Report makes some lofty estimates for typosquatting.
Fairwinds Partners, the group behind Coalition Against Domain Name Abuse, released a study today suggesting that typosquatting costs the 250 most visited web sites $327 million per year.
Like the creators of many studies, Fairwinds has something to sell — services to the very brands that are affected by typosquatting. There are a number of assumptions in Fairwinds’ report, and also a lot of references to its on research on click-through rates and such. But there’s one number used in the report that grossly overstates the final number.
To calculate the average pay-per-click costs charged to advertisers receiving clicks from typos of their domains, the company used a whopping $2.74 per click. It cites VeriSign’s June 2008 domain name industry brief as the source of this amount. I looked through that report and didn’t find any mention of PPC prices. But ask anyone who owns parked domains and they’ll tell you this is a far cry from what is being earned, and advertisers will tell you it’s a lot more than what they’re paying. Back around the time of VeriSign’s June 2008 report, Efficient Frontier reported its clients were paying an average CPC of 32 cents for content and 65 cents for search (January 2008). With “smart pricing”, domain clicks can be even lower. I’ve found a number of estimates of PPC prices, and none of them come anywhere close to $2.74.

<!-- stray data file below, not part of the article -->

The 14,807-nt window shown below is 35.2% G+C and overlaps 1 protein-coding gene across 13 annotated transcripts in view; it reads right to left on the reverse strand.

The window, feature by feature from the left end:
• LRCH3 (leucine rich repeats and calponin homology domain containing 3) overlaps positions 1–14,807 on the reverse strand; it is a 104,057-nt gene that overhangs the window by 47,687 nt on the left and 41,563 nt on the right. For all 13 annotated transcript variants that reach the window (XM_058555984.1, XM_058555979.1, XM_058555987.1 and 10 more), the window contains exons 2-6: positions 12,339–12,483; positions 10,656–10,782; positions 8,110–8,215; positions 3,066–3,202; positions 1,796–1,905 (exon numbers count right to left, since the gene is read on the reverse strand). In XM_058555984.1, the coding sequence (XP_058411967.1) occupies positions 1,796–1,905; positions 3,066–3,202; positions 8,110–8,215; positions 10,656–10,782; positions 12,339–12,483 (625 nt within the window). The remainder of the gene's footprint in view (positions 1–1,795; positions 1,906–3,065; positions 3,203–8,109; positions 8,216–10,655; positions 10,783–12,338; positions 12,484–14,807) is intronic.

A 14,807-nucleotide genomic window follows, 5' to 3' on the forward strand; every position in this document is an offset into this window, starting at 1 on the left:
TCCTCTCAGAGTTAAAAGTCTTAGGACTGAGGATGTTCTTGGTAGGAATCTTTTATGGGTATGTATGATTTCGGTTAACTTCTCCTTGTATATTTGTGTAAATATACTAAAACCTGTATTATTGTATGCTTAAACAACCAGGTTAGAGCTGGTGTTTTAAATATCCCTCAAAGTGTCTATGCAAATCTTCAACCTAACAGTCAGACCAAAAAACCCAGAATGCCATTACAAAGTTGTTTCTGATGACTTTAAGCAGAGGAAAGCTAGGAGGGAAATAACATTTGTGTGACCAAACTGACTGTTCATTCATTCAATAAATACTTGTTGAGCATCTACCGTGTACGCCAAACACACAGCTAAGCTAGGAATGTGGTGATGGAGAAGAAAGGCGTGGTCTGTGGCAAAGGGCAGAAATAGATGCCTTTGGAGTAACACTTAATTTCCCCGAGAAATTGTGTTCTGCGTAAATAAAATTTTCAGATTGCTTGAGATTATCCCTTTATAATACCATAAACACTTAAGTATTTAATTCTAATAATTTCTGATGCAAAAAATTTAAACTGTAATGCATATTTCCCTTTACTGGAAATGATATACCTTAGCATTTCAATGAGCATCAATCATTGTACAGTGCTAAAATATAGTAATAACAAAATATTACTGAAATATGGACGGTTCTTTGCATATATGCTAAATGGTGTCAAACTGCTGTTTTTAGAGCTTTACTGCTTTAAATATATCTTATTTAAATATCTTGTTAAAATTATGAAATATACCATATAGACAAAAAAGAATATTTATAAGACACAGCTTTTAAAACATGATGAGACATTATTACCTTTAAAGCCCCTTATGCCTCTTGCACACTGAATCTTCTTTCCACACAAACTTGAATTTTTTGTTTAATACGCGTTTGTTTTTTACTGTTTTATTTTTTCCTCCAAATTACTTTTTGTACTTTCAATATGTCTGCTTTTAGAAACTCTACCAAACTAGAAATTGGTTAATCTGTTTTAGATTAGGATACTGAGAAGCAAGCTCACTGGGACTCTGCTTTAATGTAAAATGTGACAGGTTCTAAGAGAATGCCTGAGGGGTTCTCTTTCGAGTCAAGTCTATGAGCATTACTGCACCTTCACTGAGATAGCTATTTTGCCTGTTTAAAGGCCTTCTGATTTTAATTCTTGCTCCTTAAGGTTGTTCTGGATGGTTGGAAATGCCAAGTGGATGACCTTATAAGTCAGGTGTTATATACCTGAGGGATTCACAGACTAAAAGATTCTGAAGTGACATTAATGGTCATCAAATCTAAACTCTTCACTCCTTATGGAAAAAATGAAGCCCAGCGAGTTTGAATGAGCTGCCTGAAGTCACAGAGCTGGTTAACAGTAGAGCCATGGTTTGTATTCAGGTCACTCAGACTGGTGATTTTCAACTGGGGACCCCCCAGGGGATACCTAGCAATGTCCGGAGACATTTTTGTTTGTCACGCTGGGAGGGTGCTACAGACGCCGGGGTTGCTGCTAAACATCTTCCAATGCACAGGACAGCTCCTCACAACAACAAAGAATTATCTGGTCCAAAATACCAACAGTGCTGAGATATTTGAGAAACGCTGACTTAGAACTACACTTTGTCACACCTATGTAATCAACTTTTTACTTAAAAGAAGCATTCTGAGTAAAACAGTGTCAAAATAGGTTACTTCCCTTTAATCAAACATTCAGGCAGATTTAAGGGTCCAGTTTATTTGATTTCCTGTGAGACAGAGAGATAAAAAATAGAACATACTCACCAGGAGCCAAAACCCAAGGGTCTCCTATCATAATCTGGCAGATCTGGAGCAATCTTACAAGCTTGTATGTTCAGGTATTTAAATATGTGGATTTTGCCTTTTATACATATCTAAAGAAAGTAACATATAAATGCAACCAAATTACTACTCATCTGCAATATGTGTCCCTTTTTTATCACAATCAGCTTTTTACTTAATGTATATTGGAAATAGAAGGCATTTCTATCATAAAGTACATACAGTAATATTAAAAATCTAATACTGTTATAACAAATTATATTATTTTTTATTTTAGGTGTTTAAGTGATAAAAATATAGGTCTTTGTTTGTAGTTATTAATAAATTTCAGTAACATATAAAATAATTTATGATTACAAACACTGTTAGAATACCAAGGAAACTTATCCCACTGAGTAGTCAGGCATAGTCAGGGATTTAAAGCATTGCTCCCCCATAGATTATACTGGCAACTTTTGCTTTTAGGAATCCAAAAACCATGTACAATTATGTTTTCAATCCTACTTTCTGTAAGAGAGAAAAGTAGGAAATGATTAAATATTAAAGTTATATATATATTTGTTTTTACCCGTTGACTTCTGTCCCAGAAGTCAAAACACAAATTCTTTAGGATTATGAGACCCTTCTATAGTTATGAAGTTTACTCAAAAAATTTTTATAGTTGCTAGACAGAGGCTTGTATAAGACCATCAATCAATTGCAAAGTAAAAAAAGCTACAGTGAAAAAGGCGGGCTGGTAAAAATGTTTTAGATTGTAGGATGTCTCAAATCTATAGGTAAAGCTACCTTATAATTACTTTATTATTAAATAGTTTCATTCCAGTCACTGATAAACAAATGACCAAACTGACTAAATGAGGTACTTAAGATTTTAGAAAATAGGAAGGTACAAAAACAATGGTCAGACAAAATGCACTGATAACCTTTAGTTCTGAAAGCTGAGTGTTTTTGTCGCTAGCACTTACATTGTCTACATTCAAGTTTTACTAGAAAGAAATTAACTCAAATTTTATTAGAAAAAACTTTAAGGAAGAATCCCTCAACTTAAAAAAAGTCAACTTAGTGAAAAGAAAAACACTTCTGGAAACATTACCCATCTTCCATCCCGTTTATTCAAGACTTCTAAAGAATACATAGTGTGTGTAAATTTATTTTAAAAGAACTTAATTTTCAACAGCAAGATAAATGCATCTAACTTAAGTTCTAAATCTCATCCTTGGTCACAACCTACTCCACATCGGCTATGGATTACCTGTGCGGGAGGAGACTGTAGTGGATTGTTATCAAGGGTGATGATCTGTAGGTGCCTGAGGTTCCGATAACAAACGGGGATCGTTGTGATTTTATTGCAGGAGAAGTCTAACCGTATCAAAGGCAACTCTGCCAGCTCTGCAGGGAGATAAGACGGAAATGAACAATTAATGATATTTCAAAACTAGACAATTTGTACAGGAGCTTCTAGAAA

If you assume that the average CPC is actually 35 cents, that lops over $150 million off of Fairwinds’ estimates.
And the average click price is probably lower for the domains in the study when you consider which sites Fairwinds says get the most traffic. Typos of MySpace, YouTube, Facebook, and Google, result in pennies clicks at best.
I’ve reached out to Fairwinds to ask them about the $2.74 click price. But regardless of how they justify it, just keep in mind that studies like this are usually undertaken by people with an agenda, and they’ll make estimates that help their cause. Yes, typosquatting is a problem, but not nearly as big as Fairwinds is making it out to be.